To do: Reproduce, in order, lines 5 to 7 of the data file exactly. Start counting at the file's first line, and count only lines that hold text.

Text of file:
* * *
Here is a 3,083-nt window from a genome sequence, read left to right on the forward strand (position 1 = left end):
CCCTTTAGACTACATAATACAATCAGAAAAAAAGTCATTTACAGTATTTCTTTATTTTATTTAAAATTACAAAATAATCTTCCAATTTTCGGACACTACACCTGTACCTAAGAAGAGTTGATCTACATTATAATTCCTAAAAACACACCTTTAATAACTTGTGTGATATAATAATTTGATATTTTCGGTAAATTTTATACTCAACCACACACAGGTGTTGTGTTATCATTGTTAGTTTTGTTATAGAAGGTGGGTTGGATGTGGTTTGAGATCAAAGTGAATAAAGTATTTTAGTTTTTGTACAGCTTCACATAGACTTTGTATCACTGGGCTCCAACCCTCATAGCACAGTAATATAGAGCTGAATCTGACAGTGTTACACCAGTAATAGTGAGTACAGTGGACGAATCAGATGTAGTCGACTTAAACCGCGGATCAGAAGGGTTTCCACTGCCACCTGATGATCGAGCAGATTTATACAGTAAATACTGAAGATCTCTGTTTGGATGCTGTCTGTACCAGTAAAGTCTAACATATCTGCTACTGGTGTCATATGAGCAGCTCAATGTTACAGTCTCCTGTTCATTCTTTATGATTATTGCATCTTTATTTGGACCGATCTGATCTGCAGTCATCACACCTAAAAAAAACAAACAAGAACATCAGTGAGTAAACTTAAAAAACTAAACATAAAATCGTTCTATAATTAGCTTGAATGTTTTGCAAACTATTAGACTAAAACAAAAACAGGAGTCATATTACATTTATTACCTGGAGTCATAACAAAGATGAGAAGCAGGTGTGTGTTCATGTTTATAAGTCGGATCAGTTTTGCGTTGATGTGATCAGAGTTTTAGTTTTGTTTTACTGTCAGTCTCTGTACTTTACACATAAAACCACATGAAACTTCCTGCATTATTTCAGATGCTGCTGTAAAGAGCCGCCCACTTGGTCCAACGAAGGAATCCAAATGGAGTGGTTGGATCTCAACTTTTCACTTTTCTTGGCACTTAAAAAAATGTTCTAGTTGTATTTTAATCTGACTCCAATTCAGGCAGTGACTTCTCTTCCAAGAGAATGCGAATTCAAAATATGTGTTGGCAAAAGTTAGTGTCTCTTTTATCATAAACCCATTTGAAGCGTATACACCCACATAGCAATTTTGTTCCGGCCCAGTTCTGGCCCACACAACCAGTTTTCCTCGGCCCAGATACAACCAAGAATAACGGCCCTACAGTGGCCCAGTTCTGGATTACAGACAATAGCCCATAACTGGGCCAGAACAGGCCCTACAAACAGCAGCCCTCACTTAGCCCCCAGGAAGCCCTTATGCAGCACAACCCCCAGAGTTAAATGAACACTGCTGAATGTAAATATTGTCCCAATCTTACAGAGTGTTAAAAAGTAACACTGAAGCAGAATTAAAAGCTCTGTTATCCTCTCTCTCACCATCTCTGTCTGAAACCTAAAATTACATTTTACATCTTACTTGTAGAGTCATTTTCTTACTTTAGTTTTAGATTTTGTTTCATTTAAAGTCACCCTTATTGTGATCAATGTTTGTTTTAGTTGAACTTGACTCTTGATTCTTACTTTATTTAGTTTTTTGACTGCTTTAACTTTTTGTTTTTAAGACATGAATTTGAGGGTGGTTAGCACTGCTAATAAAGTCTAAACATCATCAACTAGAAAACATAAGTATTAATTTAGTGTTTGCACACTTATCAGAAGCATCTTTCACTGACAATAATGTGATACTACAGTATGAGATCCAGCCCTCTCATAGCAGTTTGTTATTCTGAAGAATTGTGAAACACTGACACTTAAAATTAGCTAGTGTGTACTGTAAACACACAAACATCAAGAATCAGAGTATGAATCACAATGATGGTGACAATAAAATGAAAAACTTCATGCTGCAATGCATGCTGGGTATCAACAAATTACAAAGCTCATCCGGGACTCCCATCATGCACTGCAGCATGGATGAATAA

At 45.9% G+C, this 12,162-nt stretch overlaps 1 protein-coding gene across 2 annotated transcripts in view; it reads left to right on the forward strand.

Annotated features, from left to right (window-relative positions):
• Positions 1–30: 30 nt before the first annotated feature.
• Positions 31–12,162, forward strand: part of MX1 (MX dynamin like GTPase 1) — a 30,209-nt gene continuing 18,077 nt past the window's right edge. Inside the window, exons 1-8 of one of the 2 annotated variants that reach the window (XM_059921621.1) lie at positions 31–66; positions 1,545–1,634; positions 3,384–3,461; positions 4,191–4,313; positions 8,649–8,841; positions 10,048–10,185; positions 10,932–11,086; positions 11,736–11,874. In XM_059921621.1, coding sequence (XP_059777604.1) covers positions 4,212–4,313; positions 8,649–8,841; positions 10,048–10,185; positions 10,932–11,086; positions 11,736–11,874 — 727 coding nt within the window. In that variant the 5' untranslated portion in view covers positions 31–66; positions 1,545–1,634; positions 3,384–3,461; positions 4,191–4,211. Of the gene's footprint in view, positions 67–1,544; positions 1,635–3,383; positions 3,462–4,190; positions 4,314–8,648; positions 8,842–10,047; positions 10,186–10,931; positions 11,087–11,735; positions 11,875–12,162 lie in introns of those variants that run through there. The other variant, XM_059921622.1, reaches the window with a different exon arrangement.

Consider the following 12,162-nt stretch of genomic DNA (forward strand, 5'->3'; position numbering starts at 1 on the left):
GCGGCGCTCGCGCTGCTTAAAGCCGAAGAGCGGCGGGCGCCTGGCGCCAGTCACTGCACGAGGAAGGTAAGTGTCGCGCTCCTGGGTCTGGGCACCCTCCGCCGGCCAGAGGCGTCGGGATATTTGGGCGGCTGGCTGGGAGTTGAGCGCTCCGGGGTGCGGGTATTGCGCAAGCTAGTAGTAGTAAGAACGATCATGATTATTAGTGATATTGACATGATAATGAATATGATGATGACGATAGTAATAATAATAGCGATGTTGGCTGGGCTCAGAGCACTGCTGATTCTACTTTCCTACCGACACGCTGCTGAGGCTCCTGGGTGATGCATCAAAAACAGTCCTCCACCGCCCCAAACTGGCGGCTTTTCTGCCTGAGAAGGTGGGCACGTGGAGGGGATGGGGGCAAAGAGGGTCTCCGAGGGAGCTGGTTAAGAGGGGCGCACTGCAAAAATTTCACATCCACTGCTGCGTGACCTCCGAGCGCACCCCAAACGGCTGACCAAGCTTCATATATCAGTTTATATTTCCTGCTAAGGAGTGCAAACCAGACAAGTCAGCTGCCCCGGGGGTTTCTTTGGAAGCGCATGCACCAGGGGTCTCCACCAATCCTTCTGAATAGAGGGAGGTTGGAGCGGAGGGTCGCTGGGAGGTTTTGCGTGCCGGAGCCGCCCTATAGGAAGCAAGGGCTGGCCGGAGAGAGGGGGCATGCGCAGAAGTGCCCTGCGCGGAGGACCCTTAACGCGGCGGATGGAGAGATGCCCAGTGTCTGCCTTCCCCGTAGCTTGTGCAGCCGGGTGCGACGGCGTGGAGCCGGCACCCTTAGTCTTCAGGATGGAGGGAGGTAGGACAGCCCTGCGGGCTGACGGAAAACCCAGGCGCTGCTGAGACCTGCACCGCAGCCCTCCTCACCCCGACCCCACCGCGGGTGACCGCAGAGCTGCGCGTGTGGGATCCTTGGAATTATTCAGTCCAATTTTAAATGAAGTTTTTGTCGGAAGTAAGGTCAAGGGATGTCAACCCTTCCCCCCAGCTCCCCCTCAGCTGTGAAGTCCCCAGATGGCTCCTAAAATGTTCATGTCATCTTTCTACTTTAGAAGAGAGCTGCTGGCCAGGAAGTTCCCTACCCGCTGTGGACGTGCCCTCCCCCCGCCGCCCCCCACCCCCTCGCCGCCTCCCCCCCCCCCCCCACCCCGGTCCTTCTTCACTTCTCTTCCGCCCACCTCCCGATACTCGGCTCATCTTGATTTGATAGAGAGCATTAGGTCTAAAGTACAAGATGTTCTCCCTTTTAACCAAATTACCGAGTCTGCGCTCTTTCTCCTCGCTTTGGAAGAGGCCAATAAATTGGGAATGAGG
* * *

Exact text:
• Positions 1–30: 30 nt before the first annotated feature.
• Positions 31–12,162, forward strand: part of MX1 (MX dynamin like GTPase 1) — a 30,209-nt gene continuing 18,077 nt past the window's right edge. Inside the window, exons 1-8 of one of the 2 annotated variants that reach the window (XM_059921621.1) lie at positions 31–66; positions 1,545–1,634; positions 3,384–3,461; positions 4,191–4,313; positions 8,649–8,841; positions 10,048–10,185; positions 10,932–11,086; positions 11,736–11,874. In XM_059921621.1, coding sequence (XP_059777604.1) covers positions 4,212–4,313; positions 8,649–8,841; positions 10,048–10,185; positions 10,932–11,086; positions 11,736–11,874 — 727 coding nt within the window. In that variant the 5' untranslated portion in view covers positions 31–66; positions 1,545–1,634; positions 3,384–3,461; positions 4,191–4,211. Of the gene's footprint in view, positions 67–1,544; positions 1,635–3,383; positions 3,462–4,190; positions 4,314–8,648; positions 8,842–10,047; positions 10,186–10,931; positions 11,087–11,735; positions 11,875–12,162 lie in introns of those variants that run through there. The other variant, XM_059921622.1, reaches the window with a different exon arrangement.

Consider the following 12,162-nt stretch of genomic DNA (forward strand, 5'->3'; position numbering starts at 1 on the left):